A Case of Spring Fever (1940)

Noooo Springs!!! Bwee – boo!

Have you ever wondered what the world would be like without springs? Wonder no further. A Case of Spring Fever is one of the classic short films featured on Mystery Science Theatre 3000 that enforces a timeless lesson: be careful what you wish for. When Gilbert Everyman is stuck fixing his couch all afternoon, he screams out in frustration that he never wants to see another spring again, damn it! As he says this, an animated talking spring named Coily appears before him and grants his wish. That’s right. One frustrated remark against his people and Coily exacts revenge by eliminating every spring in the universe.

Coily ‘springs’ into action.

Gilbert quickly realizes just how much he relies on springs in his everyday life. He can’t close the blinds or use the phone. He can’t start his car or use the pedals. It’s a nightmare! Especially since every time Gilbert tries and fails at something that requires springs, Coily is there to mock him with his cackling cry: “NOOOO SPRINGS!” And it’s always accompanied by a bizarre two tone noise (‘bwee boo!’). I have no idea what that noise is intended to mean.

Maybe that’s how Coily farts.

Once he learns his lesson, Gilbert asks Coily if can take back his wish. “Okay,” Coily says, “but just this once.” Just like that, springs are back and all is right with the world. Coily’s gone, though the animation is so awful that he was barely visible in the first place. This may be due to a poor film transfer, but Coily is often placed against a white, overexposed background that he blends into throughout the short. In Coily’s absence, Gilbert spends the rest of the film annoying his golf buddies, describing the minutia of every single different way springs are used in everyday life.

There is a certain paradox, considering that Coily is a spring himself. With all the springs of the world taken away, should he not be vaporized as well? Is he some kind of God of springs, since he introduces himself as a ‘spring sprite’? In the end, he’s still shaped like a spring, and the word spring is in his title, so it stands to reason that he shouldn’t exist in a world without springs.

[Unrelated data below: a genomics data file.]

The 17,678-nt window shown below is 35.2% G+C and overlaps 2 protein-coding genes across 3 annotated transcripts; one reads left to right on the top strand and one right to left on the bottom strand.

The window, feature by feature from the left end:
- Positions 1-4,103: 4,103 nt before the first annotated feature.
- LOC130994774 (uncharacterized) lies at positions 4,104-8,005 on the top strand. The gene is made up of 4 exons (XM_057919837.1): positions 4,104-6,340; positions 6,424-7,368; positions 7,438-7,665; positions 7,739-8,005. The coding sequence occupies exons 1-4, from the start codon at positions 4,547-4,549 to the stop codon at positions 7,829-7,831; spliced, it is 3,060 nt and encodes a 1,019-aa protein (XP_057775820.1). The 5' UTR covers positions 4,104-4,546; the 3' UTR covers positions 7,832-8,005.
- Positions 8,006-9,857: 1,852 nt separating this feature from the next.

But the question that truly plagues me is, why? Why does this short exist? What purpose does a film like this serve? Nothing happens here – springs are taken away, then given back. Our protagonist learns to ‘appreciate’ springs as a result. But what’s the point? Usually these old black and white specials are either promoting some product or spreading propaganda for some war effort. A Case of Spring Fever doesn’t advertise anything specific, just springs and elasticity in general. So let’s investigate Coily’s message and try to figure out why someone thought it was important to share with the world.

Jam_Handy_Entrevista_(GuiaMartinez)Wikipedia to the rescue!

It turns out that A Case of Spring Fever was produced by Henry “Jam” Handy, a former Olympic swimmer who earned a Bronze Medal in the 1924 Olympic Games. Handy was an athlete-turned-producer responsible for a lot of bad promotional advertisement type films, especially for auto companies like general motors. Another short produced by The Jam Handy Organization, Hired!, also ended up on an earlier episode of MST3K.

According to tvtropes.org, A Case of Spring Fever was commissioned as an educational film to teach high school physics students the concept of Hooke’s law, which essentially states, you guessed it, that springs rule the world. Now if it’s true that you learn something new everyday, I just met my quota.

This film is in the public domain, so take eight minutes to watch it here. Or if you really want to laugh, watch it with the MST3K riff here.